Global Economic Disharmony: Seeking Synchronization

Global Economic Disharmony Seeking Synchronization wsj news - wsjrenewal

In the span of just 24 hours last week,(more of this in wsj news)the central banks of the world’s three largest economic blocs reached strikingly different conclusions: the eurozone raised rates, the U.S. held steady, and China implemented a cut. These conflicting moves are indicative of economies increasingly marching to their own beats, making it harder for investors to decipher the global economic landscape and potentially posing challenges for the Federal Reserve in managing inflation.

The Eurozone finds itself in a technical recession, yet its central bank expects inflation to persist. China, on the other hand, is not grappling with inflation but is facing the consequences of prolonged lockdowns and a housing market bubble. Surprisingly, the U.S. economy is performing well, with inflation receding, but underlying price pressures remain stubbornly high.

This divergence among economies has already impacted currency markets. China’s yuan has weakened throughout the year, a development that should enhance its export competitiveness, limit imports, and bolster its economy. However, China’s markets operate to their own rhythm, partially detached from global portfolios due to capital controls and concerns about expropriation.

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Of greater significance for U.S. investors are the actions taken by the European Central Bank and the Bank of England, which are perceived as more hawkish than the Federal Reserve. This perception has driven up bond yields in Europe, resulting in a depreciation of the dollar against the euro and the pound sterling.

While such currency movements are expected in a floating exchange rate system, the sensitivity of investors to dollar weakness and its subsequent impact on confidence pose challenges. American investors are accustomed to primarily considering their investments in U.S. dollars, given the greenback’s status as the global reserve currency. Nevertheless, the dollar’s fluctuations have profound effects, often overlooked by U.S. investors.

For instance, as the Fed increased rates, the strengthening dollar negatively affected U.S. stocks until the autumn. However, as the ECB and Bank of England signaled their commitment to rate hikes, the dollar began to weaken, leading to a surge in U.S. stock prices. Seen through the lens of euros, American stocks never experienced the typical 20% decline defining a bear market, nor did they rebound to the extent of entering a new bull market. The currency played a more significant role in this drama than the stock market itself.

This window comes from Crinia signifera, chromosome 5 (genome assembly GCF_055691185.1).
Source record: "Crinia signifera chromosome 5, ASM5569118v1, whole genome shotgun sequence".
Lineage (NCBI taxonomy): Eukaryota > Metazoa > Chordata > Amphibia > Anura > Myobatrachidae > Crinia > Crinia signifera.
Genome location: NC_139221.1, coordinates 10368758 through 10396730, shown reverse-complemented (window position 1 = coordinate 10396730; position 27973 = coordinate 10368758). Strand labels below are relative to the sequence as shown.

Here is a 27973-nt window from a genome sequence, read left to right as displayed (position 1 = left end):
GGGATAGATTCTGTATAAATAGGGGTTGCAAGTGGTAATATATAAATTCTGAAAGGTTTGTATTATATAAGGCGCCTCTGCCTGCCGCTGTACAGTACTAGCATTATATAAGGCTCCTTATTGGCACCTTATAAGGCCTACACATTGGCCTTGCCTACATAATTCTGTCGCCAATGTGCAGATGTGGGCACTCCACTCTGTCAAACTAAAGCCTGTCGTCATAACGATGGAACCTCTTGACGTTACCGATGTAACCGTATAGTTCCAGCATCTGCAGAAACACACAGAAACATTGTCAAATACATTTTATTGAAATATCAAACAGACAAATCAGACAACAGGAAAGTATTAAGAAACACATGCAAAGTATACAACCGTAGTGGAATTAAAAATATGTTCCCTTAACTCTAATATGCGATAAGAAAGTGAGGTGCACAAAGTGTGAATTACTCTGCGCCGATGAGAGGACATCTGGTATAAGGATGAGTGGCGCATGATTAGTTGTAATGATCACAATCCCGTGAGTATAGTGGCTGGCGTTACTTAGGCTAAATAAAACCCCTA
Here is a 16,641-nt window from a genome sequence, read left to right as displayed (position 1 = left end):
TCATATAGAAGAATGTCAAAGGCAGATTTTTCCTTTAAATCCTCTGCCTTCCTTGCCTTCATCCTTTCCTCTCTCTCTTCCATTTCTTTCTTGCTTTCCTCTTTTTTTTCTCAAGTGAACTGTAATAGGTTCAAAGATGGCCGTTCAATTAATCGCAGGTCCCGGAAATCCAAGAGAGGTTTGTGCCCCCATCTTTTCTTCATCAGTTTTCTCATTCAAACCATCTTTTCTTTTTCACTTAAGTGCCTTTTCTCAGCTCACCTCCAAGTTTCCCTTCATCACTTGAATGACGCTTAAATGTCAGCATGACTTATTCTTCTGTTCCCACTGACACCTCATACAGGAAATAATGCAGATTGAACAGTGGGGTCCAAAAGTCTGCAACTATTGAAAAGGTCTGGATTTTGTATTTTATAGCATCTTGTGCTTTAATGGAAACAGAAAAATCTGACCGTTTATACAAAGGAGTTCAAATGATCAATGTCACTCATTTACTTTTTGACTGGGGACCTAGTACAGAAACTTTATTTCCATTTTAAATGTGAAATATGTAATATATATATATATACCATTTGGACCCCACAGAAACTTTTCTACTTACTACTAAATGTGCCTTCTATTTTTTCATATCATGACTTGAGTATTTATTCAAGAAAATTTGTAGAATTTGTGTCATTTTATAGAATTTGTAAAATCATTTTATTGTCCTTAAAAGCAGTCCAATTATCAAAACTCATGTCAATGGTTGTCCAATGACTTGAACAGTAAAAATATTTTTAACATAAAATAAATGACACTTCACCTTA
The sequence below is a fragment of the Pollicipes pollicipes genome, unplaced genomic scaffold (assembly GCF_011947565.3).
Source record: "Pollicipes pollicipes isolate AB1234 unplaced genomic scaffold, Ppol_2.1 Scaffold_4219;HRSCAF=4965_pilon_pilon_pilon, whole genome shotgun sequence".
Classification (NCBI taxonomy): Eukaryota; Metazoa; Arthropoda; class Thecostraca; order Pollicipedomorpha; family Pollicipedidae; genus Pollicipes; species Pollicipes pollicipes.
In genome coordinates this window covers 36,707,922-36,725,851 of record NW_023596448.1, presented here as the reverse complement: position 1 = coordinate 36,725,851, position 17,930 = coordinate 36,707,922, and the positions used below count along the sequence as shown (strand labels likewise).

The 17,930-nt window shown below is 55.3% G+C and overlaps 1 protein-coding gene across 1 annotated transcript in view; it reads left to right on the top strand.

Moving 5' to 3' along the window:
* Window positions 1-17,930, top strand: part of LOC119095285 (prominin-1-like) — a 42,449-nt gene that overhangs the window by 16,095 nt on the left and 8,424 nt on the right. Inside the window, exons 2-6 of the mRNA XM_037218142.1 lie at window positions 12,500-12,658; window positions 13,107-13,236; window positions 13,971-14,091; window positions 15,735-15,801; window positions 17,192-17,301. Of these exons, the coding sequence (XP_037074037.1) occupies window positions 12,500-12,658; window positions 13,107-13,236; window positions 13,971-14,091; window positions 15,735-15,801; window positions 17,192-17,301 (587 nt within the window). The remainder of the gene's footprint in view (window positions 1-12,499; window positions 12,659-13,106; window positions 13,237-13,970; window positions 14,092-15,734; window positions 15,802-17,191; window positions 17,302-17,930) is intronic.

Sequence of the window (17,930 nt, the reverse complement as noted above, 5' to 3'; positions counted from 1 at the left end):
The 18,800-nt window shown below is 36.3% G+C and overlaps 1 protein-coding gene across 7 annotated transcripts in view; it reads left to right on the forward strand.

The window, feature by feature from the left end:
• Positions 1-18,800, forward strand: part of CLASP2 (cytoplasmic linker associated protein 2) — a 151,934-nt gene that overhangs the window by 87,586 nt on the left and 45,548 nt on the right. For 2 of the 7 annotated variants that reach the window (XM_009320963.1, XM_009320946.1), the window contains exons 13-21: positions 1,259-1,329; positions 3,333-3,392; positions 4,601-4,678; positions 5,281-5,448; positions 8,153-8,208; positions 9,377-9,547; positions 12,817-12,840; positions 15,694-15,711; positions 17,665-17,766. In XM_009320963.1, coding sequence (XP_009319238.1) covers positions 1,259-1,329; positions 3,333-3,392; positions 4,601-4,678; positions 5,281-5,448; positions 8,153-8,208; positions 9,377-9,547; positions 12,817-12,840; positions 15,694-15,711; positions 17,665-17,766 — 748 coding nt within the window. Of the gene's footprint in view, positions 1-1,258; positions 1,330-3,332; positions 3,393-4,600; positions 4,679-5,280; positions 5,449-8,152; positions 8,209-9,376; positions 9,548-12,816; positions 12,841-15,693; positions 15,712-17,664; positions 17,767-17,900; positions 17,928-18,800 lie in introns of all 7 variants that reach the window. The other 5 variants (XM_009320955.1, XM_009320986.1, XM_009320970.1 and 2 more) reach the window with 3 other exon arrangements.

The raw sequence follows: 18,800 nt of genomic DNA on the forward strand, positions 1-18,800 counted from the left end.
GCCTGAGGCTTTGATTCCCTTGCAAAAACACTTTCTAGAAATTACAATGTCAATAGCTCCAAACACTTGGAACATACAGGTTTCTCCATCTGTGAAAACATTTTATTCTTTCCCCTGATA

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This outcome may seem counterintuitive and creates complexities for the Federal Reserve. In theory, higher rates in Europe should dampen demand, including for U.S. exports to the region, while also driving up U.S. yields as some investors shift to higher-yielding European bonds. Both of these developments should be detrimental to the U.S. economy and its stock market.

However, if investors continue to believe in the inverse relationship between the dollar and stocks, the weaker dollar alone can make American shareholders feel wealthier, even if their purchasing power remains the same in foreign-currency terms. The perception of increased wealth tends to encourage borrowing and spending, supporting the economy—an outcome contrary to the Fed’s intentions of slowing down the economy. Additionally, a weaker dollar enhances the competitiveness of U.S. production, further bolstering the economy. Consequently, without the Fed taking any action, rate hikes in other economies may inadvertently provide a boost to the United States.

The impact of a weak dollar extends beyond U.S. borders. Given the interconnectedness of global capital markets, multiple countries and companies actively borrow in dollars, while major international investors predominantly think in terms of the dollar. Therefore, a weak dollar fosters positive sentiment across the board. European stocks, when measured in local currency, and emerging markets, excluding China, have seen similar gains to the S&P 500 as the dollar has weakened.

In conclusion, navigating the currents of global economic divergence poses challenges for investors. This is from wsj news.

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